Adaptive Response and Tolerance to Acetic Acid in Saccharomyces cerevisiae and Zygosaccharomyces bailii: A Physiological Genomics Perspective
- Institute for Bioengineering and Biosciences, Department of Bioengineering, Instituto Superior Técnico, Universidade de Lisboa, Lisbon, Portugal
Acetic acid is an important microbial growth inhibitor in the food industry; it is used as a preservative in foods and beverages and is produced during normal yeast metabolism in biotechnological processes. Acetic acid is also a major inhibitory compound present in lignocellulosic hydrolysates affecting the use of this promising carbon source for sustainable bioprocesses. Although the molecular mechanisms underlying Saccharomyces cerevisiae response and adaptation to acetic acid have been studied for years, only recently they have been examined in more detail in Zygosaccharomyces bailii. However, due to its remarkable tolerance to acetic acid and other weak acids this yeast species is a major threat in the spoilage of acidic foods and beverages and considered as an interesting alternative cell factory in Biotechnology. This review paper emphasizes genome-wide strategies that are providing global insights into the molecular targets, signaling pathways and mechanisms behind S. cerevisiae and Z. bailii tolerance to acetic acid, and extends this information to other weak acids whenever relevant. Such comprehensive perspective and the knowledge gathered in these two yeast species allowed the identification of candidate molecular targets, either for the design of effective strategies to overcome yeast spoilage in acidic foods and beverages, or for the rational genome engineering to construct more robust industrial strains. Examples of successful applications are provided.
The yeast Saccharomyces cerevisiae plays an essential role in the production of foods (e.g., bread) and alcoholic beverages (e.g., wine and beer). However, this yeast species is also a food spoilage agent, being able to overcome several harsh conditions that are employed in the food industry to maintain the microbial stability of its products and avoid undesirable changes in their organoleptic properties (James and Stratford, 2003).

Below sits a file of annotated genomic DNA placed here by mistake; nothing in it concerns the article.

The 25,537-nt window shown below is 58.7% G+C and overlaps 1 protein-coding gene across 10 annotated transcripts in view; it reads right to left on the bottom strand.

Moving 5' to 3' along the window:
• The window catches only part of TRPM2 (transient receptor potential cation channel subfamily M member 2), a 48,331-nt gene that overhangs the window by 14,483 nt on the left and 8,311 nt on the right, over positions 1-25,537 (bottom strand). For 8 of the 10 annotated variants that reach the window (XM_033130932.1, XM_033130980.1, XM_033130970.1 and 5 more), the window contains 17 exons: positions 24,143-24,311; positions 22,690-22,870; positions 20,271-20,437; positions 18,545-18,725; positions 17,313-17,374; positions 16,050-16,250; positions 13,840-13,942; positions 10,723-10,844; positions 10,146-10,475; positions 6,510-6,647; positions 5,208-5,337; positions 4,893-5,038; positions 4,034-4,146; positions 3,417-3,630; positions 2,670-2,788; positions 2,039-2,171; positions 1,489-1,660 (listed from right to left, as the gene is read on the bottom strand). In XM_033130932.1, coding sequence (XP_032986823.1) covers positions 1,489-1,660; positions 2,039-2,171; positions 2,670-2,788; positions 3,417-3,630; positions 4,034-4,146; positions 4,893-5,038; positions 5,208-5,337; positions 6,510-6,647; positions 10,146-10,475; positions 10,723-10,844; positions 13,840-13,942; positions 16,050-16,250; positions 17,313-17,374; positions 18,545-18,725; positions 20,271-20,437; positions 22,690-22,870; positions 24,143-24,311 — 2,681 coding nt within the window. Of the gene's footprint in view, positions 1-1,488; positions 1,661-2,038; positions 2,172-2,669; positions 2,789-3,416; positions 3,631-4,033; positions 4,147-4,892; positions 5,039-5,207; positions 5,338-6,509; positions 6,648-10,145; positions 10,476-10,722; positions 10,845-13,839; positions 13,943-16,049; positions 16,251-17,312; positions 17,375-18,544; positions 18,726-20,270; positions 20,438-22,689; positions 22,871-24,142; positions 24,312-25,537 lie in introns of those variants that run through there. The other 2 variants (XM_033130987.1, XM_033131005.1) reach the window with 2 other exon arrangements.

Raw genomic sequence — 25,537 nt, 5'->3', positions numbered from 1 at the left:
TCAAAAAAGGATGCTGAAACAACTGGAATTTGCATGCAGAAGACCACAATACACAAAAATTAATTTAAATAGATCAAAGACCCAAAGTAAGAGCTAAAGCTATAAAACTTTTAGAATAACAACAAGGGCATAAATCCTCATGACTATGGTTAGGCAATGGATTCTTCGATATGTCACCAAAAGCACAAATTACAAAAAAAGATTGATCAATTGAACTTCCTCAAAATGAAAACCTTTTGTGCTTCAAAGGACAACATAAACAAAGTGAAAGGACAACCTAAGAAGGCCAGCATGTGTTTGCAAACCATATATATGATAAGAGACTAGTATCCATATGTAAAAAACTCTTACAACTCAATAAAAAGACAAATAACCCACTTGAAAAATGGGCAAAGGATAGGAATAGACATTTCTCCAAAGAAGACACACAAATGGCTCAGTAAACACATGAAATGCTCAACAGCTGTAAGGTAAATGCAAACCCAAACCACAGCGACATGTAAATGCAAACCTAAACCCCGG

Yeasts belonging to the genus Zygosaccharomyces are associated with a detrimental role in food and beverage industries, being considered the most problematic food spoilage yeasts. In fact, they are able to adapt and proliferate in the presence of extremely high concentrations of weak acids (Zygosaccharomyces bailii and Zygosaccharomyces lentus), sugar and salt (Z. rouxii) compared to those tolerated by other spoilage yeasts (James and Stratford, 2003). Within the genus, Z. bailii stands out as the most problematic spoilage yeast, mainly in acidified food products, such as mayonnaise, salad dressings, fruit concentrates and various non-carbonated fruit drinks, also being frequently isolated in wine due to its tolerance to both organic acids at low pH and ethanol (Thomas and Davenport, 1985; James and Stratford, 2003). Z. bailii is also an emerging spoiler of new food types such as mustards and fruit-flavored carbonated soft drinks (Sá-Correia et al., 2014). The remarkable tolerance of Z. bailii to weak acid food preservatives allows growth to occur in food products with concentrations above those legally permitted (Sá-Correia et al., 2014). Depending on the food product, the limit concentrations approved for use of sorbic and benzoic acids as food additives mainly range from 0.5 to 2 g/L (European Commission, 2011). Concerning the use of acetic acid as a food additive, the concentration is quantum satis (European Commission, 2011) this meaning that acetic acid should be used in food products under conditions that do not result in consumer’s deception. In the case of Z. bailii, the average minimum inhibitory concentration (MIC) determined for several strains is approximately 8 and 10 g/L (pH 4.0) for sorbic and benzoic acids, respectively, and around 28 g/L (pH 4.0) for acetic acid, which are much higher than the values commonly determined for S. cerevisiae (Stratford et al., 2013b). Those different tolerance levels are highly relevant also because, despite their widespread use and classification as “generally recognized as safe” (GRAS), weak acids may cause intolerance (Joneja, 2003; Stratford, 2006; Theron and Lues, 2010).